For my birthday this year, my mother and sister took me to Lotusland.
It’s been on my radar for a long time, so – as is sometimes the case – the actual visit was a little surreal. This is a garden that photographs beautifully and features a lot of plants that are evergreen, so I expected more, well, lushness. But then I kindly reminded myself that I was there to experience, not quash the fun of the place with my prejudices, and also, Ms. Juliane, please remember that arid California is arid California, even when it’s near mildish Santa Barbara.
Finally allowing myself to be drawn into the idiosyncratic beauty of the garden, I listened to the docent unpack the personal history of its creator, Ganna Walska: an opera singer who made elegant transatlantic crossings, collecting husbands and their fortunes. What else is new? But what could be more decadent? Where are today’s oft-married opera singers?
She was an eccentric, hauling slag glass from the Arrowhead factory to line thousands of feet of dirt paths, refusing to sleep in the main house, devoting a room to a favorite cockatiel. A pool is rimmed with hundreds of abalone shells (gorgeous? tacky?), and one garden is blue, truly. She peopled her theatre garden with 2-foot high 17th century “grotesques,” statues which weathered World War II underground in their French homeland. Whenever she drove by a home with a particularly attractive specimen (or one she thought would have a happier spot in one of her “mass plantings”), she’d stop and convince the homeowner to let her send her trucks over.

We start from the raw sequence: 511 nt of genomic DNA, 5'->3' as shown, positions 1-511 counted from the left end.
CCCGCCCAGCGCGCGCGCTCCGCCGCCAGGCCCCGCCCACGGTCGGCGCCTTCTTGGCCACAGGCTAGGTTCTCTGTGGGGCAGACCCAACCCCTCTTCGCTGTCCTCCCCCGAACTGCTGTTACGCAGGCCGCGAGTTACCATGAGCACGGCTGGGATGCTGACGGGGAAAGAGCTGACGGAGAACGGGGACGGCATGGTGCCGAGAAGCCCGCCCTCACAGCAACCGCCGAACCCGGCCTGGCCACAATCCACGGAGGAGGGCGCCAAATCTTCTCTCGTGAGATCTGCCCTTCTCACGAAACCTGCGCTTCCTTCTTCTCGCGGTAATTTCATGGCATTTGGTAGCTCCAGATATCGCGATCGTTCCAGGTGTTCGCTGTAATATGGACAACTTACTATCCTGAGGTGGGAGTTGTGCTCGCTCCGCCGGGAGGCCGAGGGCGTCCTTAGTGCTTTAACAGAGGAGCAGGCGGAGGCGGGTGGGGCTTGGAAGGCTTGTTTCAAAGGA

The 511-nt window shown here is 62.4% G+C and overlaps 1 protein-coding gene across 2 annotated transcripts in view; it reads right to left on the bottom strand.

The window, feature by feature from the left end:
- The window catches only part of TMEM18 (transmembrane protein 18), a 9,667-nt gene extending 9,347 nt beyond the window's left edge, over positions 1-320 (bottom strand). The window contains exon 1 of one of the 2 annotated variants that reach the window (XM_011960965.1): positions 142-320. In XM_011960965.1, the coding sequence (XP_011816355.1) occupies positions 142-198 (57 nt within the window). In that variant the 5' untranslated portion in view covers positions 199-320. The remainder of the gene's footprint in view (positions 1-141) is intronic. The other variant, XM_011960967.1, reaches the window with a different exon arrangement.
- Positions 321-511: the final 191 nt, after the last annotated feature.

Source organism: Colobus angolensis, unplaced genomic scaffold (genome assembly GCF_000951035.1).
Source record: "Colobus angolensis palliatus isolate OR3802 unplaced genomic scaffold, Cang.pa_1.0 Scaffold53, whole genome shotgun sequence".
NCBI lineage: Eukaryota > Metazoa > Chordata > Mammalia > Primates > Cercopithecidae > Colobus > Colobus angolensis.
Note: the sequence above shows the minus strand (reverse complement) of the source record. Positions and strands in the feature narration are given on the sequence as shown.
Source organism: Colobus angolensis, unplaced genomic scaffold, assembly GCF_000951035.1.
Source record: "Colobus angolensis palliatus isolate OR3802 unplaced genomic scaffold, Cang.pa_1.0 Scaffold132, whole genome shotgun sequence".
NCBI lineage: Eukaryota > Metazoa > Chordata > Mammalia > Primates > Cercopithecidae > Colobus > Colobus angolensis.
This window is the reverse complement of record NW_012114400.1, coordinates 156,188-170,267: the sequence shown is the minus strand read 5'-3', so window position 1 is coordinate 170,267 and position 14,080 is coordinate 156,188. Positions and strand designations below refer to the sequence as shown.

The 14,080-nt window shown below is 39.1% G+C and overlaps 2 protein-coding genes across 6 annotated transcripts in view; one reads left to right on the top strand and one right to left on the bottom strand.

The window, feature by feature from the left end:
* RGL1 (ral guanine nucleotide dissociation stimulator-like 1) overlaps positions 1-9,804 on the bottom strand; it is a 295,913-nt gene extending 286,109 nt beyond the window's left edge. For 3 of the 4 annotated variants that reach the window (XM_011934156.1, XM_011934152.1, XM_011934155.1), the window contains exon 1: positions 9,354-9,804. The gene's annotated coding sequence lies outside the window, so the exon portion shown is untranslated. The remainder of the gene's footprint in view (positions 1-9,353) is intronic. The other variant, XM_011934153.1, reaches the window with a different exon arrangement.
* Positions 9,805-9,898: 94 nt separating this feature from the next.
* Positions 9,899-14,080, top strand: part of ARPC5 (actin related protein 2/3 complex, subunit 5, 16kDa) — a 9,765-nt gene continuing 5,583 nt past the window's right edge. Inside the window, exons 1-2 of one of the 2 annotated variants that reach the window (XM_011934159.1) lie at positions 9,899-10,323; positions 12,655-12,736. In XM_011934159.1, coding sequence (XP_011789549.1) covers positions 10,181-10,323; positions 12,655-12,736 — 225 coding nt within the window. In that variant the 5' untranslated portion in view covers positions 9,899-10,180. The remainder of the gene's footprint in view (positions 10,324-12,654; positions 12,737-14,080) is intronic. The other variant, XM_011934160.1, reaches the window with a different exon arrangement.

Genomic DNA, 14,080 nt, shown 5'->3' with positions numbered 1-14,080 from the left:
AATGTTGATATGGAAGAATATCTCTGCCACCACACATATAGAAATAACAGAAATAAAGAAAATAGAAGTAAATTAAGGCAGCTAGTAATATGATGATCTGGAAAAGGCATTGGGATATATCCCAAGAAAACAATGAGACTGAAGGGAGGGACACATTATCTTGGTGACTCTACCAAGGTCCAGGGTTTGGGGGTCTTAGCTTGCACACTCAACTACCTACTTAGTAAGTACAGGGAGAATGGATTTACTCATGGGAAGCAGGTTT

I love hearing about wacky artists, and Lotusland’s tour did not disappoint. Dame Walska managed to parlay her beauty and fair weather talent into a fantastic place. Like other great gardens, it’s a place to think and to be.
But the story which touched me most was about the cactus garden, completed well after her death. She had met a kindred spirit in Merritt Dunlap, who spent 70 years cultivating cacti, 40 percent of them from seed. They bonded over their garden “hobbies,” and Walska gave Dunlap a great gift. She offered his cacti a home after his death. So:
More than 500 plants were transported from Dunlap’s home in Fallbrook, California, nearly 200 miles from Lotusland. Over thirty of the largest specimens had to be dug up with a backhoe, boxed, and had frames installed on individual branches for the trip on flatbed trucks.
according to Lotusland’s site. I don’t love cacti, but this garden was extraordinary: extraterrestrial and very, very Walska.
It must have given Mr. Dunlap great comfort to know his spiny legacy was in Lotusland’s hand. He died shortly after the cactus garden opened in 2004.